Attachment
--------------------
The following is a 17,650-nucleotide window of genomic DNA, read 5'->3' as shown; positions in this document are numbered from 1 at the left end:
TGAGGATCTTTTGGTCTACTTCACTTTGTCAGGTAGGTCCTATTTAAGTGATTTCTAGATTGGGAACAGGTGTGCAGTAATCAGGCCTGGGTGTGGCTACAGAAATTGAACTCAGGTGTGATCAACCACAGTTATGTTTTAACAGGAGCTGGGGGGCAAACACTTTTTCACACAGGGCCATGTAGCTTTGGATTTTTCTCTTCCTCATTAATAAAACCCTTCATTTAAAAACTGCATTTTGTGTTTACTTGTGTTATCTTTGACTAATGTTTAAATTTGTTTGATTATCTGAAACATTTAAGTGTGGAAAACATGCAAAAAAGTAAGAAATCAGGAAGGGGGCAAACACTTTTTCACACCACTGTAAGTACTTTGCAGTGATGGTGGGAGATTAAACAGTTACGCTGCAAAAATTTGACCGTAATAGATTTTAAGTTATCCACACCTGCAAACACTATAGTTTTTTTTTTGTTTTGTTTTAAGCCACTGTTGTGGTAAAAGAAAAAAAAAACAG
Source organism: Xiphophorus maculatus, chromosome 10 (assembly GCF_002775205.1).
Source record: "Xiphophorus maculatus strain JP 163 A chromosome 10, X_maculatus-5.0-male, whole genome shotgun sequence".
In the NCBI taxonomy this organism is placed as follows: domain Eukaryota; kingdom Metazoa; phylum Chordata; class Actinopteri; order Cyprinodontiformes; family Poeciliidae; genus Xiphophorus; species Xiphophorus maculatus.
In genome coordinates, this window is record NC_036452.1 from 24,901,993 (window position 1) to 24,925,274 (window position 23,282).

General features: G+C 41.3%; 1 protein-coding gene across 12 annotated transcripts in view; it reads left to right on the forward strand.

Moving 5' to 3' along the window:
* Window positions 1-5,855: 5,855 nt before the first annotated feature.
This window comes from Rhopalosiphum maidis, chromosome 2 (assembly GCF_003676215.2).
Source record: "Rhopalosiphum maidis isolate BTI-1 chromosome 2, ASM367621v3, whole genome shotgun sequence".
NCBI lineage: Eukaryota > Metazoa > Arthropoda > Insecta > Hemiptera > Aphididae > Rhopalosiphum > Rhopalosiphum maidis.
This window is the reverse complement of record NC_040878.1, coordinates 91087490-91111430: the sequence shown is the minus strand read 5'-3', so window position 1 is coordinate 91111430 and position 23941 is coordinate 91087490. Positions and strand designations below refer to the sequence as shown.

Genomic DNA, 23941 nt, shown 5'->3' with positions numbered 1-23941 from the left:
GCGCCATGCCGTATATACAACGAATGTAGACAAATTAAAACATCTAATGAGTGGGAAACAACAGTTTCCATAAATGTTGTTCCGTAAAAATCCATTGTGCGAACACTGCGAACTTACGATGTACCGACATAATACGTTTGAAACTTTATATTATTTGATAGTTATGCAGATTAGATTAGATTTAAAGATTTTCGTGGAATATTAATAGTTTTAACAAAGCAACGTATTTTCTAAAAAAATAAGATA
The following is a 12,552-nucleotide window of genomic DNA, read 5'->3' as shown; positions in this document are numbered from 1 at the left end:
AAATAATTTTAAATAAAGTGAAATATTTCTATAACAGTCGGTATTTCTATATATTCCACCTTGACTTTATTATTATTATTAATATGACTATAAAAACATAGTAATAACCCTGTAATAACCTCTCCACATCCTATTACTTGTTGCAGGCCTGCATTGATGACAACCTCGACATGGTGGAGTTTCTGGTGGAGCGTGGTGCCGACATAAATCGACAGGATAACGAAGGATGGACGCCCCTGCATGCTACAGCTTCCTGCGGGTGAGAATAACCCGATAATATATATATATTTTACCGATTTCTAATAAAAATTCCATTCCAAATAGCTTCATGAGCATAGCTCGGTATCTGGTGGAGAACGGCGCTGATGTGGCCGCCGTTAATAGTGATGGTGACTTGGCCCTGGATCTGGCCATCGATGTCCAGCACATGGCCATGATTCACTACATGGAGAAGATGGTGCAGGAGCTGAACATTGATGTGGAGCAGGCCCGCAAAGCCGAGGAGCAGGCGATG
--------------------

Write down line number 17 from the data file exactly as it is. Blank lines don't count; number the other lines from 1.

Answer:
AAATAATTTTAAATAAAGTGAAATATTTCTATAACAGTCGGTATTTCTATATATTCCACCTTGACTTTATTATTATTATTAATATGACTATAAAAACATAGTAATAACCCTGTAATAACCTCTCCACATCCTATTACTTGTTGCAGGCCTGCATTGATGACAACCTCGACATGGTGGAGTTTCTGGTGGAGCGTGGTGCCGACATAAATCGACAGGATAACGAAGGATGGACGCCCCTGCATGCTACAGCTTCCTGCGGGTGAGAATAACCCGATAATATATATATATTTTACCGATTTCTAATAAAAATTCCATTCCAAATAGCTTCATGAGCATAGCTCGGTATCTGGTGGAGAACGGCGCTGATGTGGCCGCCGTTAATAGTGATGGTGACTTGGCCCTGGATCTGGCCATCGATGTCCAGCACATGGCCATGATTCACTACATGGAGAAGATGGTGCAGGAGCTGAACATTGATGTGGAGCAGGCCCGCAAAGCCGAGGAGCAGGCGATG